But when the cat gets out and gets lost, we learn some things. We learn that the cat is named Small Frank, after the deceased Franklin. And thanks to the return of Madeleine the Medium, we learn something else – that Small Frank is named after Franklin because he IS Franklin, or at least the reincarnated spirit of Franklin. And thanks to Madeleine, he can now directly communicate with everyone – a fact that everyone involved remarkably takes in stride.

From there, it’s up to Frances to try and work through just how she wants the rest of her life to go. It’s about redefining her relationships and whether she genuinely wants to keep moving forward, and if she doesn’t … what then?

“French Exit” surprised me. I hadn’t heard much, but what I had heard was pretty positive. I hadn’t heard about the surreal mid-movie turn (and it’s worth noting it does stay weird; I’m not going to go into details, but people keep showing up and strange stuff keeps happening), but I’ve noticed that that particular shift isn’t being treated like a secret. And honestly, I feel like knowing about the cat reincarnation is just going to make people more likely to want to see it. It would have worked on me.

One of the primary keys to successful surrealism is to craft a world in which the strangeness is treated as normal by those within said strangeness. Azazel Jacobs displays a particular knack for bringing that sense of groundedness to the weirdness; despite the slight skewing of everyone in this film, the fact that the skewing is consistent allows us to be immersed in that strangeness. There’s no metacommentary or winking or anything of that sort, and by treating the world of the film as genuine, those skewed aspects are that much easier to engage with.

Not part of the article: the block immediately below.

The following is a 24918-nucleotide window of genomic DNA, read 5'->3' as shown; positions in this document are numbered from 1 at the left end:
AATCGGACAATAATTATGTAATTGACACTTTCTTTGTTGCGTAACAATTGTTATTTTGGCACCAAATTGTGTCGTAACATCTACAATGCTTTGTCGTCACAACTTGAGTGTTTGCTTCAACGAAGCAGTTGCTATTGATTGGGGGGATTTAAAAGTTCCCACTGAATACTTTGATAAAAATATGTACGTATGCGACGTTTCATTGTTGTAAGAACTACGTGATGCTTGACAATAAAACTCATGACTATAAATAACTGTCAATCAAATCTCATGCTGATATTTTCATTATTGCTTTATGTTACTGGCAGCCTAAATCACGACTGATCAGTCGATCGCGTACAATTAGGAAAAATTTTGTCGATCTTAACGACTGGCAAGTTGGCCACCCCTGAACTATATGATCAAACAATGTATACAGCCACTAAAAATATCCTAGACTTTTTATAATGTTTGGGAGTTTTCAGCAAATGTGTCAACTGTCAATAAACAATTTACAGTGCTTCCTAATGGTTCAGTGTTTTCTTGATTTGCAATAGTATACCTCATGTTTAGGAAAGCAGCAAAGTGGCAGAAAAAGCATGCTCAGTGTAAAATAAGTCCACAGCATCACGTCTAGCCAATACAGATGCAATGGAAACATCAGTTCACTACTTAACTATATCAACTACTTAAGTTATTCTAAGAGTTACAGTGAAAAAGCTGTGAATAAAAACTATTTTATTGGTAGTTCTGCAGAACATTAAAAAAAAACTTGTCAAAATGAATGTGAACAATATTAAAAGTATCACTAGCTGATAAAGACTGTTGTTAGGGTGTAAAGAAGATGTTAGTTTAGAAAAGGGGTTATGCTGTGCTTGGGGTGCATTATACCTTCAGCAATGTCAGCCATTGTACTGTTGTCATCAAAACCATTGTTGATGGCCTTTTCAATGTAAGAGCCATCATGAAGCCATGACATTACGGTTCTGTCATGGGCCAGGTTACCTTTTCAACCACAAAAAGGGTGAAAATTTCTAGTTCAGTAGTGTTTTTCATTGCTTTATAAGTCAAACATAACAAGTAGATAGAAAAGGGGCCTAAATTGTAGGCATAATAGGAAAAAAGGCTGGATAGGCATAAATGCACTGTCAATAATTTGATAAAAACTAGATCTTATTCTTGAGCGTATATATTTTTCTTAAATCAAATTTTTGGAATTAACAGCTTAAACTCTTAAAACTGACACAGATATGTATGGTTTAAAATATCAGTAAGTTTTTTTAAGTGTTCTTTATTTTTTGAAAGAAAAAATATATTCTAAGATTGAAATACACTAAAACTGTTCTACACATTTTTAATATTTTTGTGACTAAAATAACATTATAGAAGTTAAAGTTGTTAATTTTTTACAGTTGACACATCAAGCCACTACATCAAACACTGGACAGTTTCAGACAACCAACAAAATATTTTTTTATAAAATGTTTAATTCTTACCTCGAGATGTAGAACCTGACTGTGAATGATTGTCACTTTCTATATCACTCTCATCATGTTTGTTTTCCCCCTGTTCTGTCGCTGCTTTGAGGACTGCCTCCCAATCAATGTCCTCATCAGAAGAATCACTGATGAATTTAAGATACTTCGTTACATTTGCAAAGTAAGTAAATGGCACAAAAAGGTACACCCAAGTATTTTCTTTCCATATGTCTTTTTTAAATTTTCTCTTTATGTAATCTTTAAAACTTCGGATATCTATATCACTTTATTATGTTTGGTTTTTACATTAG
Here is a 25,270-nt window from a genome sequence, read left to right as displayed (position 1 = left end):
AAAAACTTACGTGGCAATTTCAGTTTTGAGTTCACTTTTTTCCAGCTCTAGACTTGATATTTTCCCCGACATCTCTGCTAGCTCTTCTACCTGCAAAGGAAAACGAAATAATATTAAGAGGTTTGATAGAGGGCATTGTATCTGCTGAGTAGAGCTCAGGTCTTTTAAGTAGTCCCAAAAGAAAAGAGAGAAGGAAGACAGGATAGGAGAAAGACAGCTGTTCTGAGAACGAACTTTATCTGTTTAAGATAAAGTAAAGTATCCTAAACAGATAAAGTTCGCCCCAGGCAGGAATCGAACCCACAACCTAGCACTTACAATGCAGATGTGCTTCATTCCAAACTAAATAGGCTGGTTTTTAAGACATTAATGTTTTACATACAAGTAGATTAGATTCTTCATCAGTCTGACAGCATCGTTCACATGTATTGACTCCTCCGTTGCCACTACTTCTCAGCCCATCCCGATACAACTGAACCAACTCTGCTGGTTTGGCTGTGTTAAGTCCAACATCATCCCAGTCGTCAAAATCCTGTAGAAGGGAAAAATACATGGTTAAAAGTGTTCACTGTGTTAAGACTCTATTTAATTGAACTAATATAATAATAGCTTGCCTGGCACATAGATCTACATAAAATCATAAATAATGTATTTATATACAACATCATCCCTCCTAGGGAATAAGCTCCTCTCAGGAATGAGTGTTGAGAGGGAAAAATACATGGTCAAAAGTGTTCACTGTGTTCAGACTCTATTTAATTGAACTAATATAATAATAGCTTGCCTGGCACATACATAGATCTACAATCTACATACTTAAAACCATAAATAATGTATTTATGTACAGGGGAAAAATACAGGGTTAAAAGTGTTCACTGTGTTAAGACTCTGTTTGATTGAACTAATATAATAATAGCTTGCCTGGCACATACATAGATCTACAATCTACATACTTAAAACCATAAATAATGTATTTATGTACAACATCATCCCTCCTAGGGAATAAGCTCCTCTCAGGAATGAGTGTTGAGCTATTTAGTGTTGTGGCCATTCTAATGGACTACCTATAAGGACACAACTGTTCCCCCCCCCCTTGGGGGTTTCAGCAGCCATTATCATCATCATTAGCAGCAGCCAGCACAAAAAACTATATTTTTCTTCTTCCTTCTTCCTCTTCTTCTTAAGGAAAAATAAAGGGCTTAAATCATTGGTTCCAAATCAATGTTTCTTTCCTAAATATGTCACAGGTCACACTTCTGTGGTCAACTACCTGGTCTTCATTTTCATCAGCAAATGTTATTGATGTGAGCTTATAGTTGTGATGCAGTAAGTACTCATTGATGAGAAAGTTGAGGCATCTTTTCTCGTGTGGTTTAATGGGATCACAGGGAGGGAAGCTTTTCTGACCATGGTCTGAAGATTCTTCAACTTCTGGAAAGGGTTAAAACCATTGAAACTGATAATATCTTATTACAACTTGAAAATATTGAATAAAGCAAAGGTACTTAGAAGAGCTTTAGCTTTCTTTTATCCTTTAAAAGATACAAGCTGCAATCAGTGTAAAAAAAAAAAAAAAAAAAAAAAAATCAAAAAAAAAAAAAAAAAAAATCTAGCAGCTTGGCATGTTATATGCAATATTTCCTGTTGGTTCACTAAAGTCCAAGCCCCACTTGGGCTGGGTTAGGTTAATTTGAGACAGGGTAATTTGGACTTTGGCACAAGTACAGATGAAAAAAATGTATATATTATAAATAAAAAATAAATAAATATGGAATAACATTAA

It’s a striking aesthetic as well, a film packed with interesting angles and lighting choices that both soften and sharpen the omnipresent oddity of the proceedings. Jacobs is the son of noted experimental filmmaker Ken Jacobs; one can see some of the influence of the father on the son.

Pfeiffer is phenomenal – the Golden Globes are a joke, but she definitely earned her nomination this year. She’s just so wonderful, so fully invested in crafting this character that is deeply weird and yet utterly relatable. To bring this sort of fallen socialite to life had to be difficult, yet Pfeiffer manages it with apparent ease. Hedges is one of the best young actors of his generation – do yourself a favor and check out the run he’s been on over the past five years – and mines sympathy from a bundle of codependent neuroses and flickers of Oedipal issues. And the two of them are just a joy together, just wonderful chemistry. Coyne and Mahaffey are great. So too are Macdonald and Poots. And Letts is a hoot – you’ll see.

“French Exit” surprised me. For the first half, it’s a fairly straightforward film, albeit one where something that you can’t put your finger on is just a bit off. And then you find out what that something is, leaving you to both embrace the weirdness coming your way and reflect on what you already saw with a new perspective. I’m still thinking about it, and to me, that’s quality filmmaking.

[4 out of 5]

Last modified on Monday, 29 March 2021 12:06